Quorn. It's not that good, but people buy it. You can live on it." But
he fears we won't invent the necessary technologies in time, and expects
"about 80%" of the world's population to be wiped out by 2100. Prophets
have been foretelling Armageddon since time began, he says. "But this
is the real thing."

Faced with two versions of the future -
Kyoto's preventative action and Lovelock's apocalypse - who are we to
believe? Some critics have suggested Lovelock's readiness to concede the
fight against climate change owes more to old age than science: "People
who say that about me haven't reached my age," he says laughing.

when I ask if he attributes the conflicting predictions to differences
in scientific understanding or personality, he says: "Personality."

more than a hint of the controversialist in his work, and it seems an
unlikely coincidence that Lovelock became convinced of the
irreversibility of climate change in 2004, at the very point when the
international consensus was coming round to the need for urgent action.
Aren't his theories at least partly driven by a fondness for heresy?

a bit! Not a bit! All I want is a quiet life! But I can't help noticing
when things happen, when you go out and find something. People don't
like it because it upsets their ideas."

But the suspicion seems
confirmed when I ask if he's found it rewarding to see many of his
climate change warnings endorsed by the IPCC. "Oh no! In fact, I'm
writing another book now, I'm about a third of the way into it, to try
and take the next steps ahead."

Interviewers often remark upon the
discrepancy between Lovelock's predictions of doom, and his good
humour. "Well I'm cheerful!" he says, smiling. "I'm an optimist. It's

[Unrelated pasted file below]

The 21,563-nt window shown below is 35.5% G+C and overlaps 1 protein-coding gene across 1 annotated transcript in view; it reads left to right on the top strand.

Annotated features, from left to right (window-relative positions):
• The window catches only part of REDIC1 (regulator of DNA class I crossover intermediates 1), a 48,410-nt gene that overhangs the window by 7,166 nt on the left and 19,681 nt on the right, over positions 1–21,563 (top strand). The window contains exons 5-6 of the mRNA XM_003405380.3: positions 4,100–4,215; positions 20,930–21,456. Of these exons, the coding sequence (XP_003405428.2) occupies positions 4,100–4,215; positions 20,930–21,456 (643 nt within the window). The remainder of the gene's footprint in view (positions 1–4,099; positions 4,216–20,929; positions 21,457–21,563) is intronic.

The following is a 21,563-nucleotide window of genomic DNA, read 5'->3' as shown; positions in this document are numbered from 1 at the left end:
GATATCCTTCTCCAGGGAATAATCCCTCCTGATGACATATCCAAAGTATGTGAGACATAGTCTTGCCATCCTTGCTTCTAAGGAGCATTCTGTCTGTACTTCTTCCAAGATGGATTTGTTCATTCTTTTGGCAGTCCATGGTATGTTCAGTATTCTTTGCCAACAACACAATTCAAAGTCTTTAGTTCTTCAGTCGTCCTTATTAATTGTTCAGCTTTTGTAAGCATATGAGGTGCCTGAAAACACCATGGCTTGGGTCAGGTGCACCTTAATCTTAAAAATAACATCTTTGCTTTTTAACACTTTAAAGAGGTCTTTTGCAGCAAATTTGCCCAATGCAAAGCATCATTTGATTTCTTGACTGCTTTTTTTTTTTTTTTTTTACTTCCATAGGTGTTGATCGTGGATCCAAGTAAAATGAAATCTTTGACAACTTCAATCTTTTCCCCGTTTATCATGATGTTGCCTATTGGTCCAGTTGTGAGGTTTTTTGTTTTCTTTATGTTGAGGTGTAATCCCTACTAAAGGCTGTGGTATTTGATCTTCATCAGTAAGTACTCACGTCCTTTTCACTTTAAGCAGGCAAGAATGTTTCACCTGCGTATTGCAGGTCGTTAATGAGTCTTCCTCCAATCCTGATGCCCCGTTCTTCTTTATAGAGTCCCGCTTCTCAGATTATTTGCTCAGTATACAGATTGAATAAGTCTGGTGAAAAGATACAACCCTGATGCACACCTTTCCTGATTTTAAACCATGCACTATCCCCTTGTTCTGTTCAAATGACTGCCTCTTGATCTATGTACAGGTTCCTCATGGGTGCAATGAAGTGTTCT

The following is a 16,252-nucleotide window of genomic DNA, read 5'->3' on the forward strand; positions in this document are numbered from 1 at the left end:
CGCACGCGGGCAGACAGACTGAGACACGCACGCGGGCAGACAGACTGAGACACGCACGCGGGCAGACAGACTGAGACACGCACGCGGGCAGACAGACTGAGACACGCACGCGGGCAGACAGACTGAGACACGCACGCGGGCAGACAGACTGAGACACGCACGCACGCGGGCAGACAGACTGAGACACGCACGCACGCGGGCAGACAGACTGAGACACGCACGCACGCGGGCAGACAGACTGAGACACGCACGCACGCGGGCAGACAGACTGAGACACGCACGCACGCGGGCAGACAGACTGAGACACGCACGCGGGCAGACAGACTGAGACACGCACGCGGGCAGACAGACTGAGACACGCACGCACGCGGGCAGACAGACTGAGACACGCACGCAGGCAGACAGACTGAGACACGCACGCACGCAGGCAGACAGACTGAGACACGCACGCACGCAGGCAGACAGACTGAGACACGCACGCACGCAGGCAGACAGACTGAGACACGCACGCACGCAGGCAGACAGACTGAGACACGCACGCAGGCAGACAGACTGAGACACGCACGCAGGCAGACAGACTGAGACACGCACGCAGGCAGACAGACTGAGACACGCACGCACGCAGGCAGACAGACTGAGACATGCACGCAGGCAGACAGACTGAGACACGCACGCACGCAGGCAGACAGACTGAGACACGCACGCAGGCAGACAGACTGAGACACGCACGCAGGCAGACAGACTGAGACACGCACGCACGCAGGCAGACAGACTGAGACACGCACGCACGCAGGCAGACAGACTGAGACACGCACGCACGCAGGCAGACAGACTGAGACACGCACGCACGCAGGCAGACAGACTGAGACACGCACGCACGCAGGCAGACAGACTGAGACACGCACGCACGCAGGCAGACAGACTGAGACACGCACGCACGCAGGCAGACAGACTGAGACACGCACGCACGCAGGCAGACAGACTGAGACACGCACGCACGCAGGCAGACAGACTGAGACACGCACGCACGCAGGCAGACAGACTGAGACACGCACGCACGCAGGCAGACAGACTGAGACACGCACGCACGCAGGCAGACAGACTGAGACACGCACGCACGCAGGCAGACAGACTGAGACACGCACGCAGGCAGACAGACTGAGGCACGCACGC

going to happen."

Humanity is in a period exactly like 1938-9, he
explains, when "we all knew something terrible was going to happen, but
didn't know what to do about it". But once the second world war was
under way, "everyone got excited, they loved the things they could do,
it was one long holiday ... so when I think of the impending crisis now,
I think in those terms. A sense of purpose - that's what people want."

moments I wonder about Lovelock's credentials as a prophet. Sometimes
he seems less clear-eyed with scientific vision than disposed to see the
version of the future his prejudices are looking for. A socialist as a
young man, he now favours market forces, and it's not clear whether his
politics are the child or the father of his science. His hostility to
renewable energy, for example, gets expressed in strikingly Eurosceptic
terms of irritation with subsidies and bureaucrats. But then, when he
talks about the Earth - or Gaia - it is in the purest scientific terms

"There have been seven disasters since humans came on the
earth, very similar to the one that's just about to happen. I think
these events keep separating the wheat from the chaff. And eventually
we'll have a human on the planet that really does understand it and can
live with it properly. That's the source of my optimism."

would Lovelock do now, I ask, if he were me? He smiles and says: "Enjoy
life while you can. Because if you're lucky it's going to be 20 years
before it hits the fan."

He and I may quibble on the details, but I suspect he's closer to the truth than most others are.  Change is coming, and to paraphrase Winston Churchill on Americans, we're going to do the right thing--after we try everything else.

'Enjoy life while you can' | Environment | The Guardian